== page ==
Plea for funds to deal with migrant pressure

Business Secretary Vince Cable
Business Secretary Vince Cable
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COUNCIL and health bosses in Yorkshire need to be given rapid financial support to cope with “pressure points” caused by an influx of Bulgarian and Romanian immigrants next year, a think-tank has warned.

A report from IPPR published today strongly criticises the Government for making “last-minute symbolic gestures” such as tightening benefits instead of ensuring areas that do experience pressure on school places, health services and housing can be helped.

One of the report’s authors told the Yorkshire Post that it was a legitimate concern that lifting the restrictions on workers from the two countries coming to the UK from January 2014 could add to the pressure on primary schools in parts of the region which are already facing a shortage of places.

But she said the think-tank did not expect the same level of migrants as happened in 2004 when the Government dropped restrictions on people from eight new members of the EU from Eastern Europe coming to the UK.

The IPPR report has been published amid rising tensions over the possible influx of Bulgarian and Romanians from next month and with the issue of immigration causing a massive rift within the coalition Government.

Deputy Prime Minister Nick Clegg yesterday pledged to block any fresh attempts to curb immigration from the European Union. The Liberal Democrat leader and Sheffield Hallam MP dismissed Home Office proposals for a 75,000 cap on EU migrants as “pointless”. Business Secretary Vince Cable went further accusing the Tories of being in a “panic” over immigration and comparing the current political climate to the infamous Enoch Powell “Rivers of Blood” speech in 1968.

The IPPR report claims the Government has panicked and rushed through measures – such as restricting EU migrants access to benefits – which the think-tank maintains is unlikely to “significantly” affect the flow of migration from Romania and Bulgaria.

The report says it is difficult to predict the scale of people coming into the UK once the temporary restrictions on Romanians and Bulgarians is lifted, but its does say Britain will be able to absorb them if the Government puts measures in place to help deal with pressures which emerge in local areas. It criticises the decision to scrap the Migration Impacts Fund in 2010 which had allowed local authorities to deal with unexpected pressure on housing, schools and hospitals created by migration.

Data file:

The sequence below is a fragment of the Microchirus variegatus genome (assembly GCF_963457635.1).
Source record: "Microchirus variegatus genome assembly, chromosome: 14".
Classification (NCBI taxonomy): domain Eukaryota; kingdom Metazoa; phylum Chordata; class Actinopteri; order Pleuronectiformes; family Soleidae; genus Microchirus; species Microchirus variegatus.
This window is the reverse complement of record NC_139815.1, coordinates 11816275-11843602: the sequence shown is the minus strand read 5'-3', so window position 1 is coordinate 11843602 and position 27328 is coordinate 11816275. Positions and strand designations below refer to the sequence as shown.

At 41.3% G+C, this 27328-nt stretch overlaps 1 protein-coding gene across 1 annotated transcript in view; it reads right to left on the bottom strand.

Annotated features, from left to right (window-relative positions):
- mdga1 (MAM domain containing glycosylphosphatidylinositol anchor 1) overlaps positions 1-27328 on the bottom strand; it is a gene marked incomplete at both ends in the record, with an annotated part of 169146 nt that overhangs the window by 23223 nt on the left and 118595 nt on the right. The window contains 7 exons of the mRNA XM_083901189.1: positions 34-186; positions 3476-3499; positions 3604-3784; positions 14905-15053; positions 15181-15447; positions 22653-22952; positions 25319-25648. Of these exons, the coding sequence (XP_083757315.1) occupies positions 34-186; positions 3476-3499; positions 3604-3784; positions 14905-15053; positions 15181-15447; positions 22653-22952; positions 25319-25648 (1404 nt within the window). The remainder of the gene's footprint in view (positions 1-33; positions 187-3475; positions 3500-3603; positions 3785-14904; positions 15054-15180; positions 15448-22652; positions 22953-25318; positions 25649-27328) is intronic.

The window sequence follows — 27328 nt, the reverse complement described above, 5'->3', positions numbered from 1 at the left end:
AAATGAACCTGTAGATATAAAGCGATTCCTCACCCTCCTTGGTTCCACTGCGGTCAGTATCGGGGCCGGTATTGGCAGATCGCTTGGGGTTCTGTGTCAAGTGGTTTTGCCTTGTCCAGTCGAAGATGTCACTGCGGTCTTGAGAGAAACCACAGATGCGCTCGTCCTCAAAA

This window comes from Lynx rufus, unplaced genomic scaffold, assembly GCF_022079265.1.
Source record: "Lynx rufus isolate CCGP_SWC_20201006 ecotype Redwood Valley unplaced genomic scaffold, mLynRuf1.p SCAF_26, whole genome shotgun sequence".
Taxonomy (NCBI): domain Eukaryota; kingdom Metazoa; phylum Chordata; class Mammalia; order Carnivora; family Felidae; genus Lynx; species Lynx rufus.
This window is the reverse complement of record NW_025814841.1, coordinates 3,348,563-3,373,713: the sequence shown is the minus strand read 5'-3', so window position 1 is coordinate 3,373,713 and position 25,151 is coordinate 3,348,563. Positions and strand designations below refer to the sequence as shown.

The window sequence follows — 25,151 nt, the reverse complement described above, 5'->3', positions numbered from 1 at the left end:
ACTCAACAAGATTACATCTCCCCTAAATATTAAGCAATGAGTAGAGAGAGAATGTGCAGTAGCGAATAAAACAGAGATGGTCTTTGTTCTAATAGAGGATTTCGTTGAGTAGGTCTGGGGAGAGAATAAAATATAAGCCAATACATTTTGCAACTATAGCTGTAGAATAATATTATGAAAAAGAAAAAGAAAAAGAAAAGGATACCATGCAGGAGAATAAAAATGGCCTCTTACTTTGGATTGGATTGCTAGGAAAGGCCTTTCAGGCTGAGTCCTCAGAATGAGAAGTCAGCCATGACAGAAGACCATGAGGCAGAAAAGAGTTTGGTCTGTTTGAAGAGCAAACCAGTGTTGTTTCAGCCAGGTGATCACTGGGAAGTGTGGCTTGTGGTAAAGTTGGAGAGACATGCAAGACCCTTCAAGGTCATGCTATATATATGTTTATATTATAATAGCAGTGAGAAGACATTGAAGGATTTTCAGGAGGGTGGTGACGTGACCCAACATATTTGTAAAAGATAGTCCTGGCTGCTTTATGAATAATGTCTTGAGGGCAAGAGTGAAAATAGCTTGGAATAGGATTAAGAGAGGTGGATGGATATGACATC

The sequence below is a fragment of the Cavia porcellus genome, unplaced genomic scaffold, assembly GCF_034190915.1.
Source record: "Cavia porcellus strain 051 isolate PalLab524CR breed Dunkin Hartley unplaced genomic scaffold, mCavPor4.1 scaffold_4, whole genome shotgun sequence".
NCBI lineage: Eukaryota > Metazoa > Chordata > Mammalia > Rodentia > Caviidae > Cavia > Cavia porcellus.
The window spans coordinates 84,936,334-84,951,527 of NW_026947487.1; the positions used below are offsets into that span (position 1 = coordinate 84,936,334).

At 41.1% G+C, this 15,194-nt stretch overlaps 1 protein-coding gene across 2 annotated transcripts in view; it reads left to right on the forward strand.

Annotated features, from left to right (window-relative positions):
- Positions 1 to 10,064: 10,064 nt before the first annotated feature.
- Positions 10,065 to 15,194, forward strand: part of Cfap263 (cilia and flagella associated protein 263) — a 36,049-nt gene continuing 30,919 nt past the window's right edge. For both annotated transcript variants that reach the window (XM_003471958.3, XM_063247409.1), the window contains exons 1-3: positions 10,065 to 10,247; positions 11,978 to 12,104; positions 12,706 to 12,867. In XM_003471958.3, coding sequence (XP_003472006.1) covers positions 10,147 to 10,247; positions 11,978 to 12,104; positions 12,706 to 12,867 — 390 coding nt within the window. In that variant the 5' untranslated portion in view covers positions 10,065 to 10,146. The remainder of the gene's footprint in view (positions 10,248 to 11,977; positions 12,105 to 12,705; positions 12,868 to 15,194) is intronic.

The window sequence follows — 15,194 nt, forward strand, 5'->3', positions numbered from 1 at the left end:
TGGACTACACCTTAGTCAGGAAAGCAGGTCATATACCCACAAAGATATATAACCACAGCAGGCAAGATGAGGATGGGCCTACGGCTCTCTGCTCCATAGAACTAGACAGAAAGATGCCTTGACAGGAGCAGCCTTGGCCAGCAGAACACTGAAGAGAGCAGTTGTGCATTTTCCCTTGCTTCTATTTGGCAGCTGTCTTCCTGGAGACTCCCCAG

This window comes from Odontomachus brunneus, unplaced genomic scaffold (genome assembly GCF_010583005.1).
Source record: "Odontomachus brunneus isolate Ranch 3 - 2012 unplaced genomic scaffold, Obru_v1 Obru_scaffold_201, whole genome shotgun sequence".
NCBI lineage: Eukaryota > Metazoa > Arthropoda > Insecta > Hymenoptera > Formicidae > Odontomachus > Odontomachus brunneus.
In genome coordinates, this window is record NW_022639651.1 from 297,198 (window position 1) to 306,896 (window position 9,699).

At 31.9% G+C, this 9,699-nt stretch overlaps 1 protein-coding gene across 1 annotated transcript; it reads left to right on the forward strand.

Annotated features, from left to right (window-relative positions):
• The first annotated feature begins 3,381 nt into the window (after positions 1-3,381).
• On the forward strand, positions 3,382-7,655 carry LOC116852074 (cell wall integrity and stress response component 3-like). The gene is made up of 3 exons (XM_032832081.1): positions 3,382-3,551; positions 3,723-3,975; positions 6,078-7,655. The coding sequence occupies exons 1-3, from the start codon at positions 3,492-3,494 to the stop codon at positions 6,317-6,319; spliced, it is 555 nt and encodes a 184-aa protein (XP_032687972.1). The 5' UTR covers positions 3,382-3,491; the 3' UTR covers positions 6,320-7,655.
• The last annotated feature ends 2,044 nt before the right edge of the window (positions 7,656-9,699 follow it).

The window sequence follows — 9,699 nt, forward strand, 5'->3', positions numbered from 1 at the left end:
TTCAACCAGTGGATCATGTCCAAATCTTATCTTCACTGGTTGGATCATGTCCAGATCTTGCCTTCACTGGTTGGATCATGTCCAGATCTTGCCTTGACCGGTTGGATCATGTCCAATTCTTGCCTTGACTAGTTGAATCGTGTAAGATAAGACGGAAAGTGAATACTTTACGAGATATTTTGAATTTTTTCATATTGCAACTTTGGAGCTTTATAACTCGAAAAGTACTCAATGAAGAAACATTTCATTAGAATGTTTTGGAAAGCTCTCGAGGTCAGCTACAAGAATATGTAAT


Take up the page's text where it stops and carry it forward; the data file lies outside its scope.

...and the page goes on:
One of the report’s authors, Jenny Pennington, said reinstating this fund could allow councils in Yorkshire to apply for funding if it found the arrival of Bulgarians and Romanians led to increased pressure on school places.

But she confirmed the majority of workers who had arrived in the UK from the two countries since 2007, when they were allowed to work in certain areas, had tended to be young which suggested there might not be an immediate impact on school places.

The IPPR has called for a new Cabinet level committee led by a senior member of the Government to assess the impact of the migrants arriving.

The report says that while the majority of Bulgarian and Romanians coming since 2007 have been based in London and the South East, the pattern of Eastern European immigrants settling across the UK since 2004 was a “good indicator” of what might happen in future.

This suggests Yorkshire could see some sort of influx as a result of the end of temporary restrictions on people from Romania and Bulgaria coming to the UK. However, the think-tank also says it does not expect the same scale of migration as in 2004 as this time other EU countries are lifting restrictions at the same time.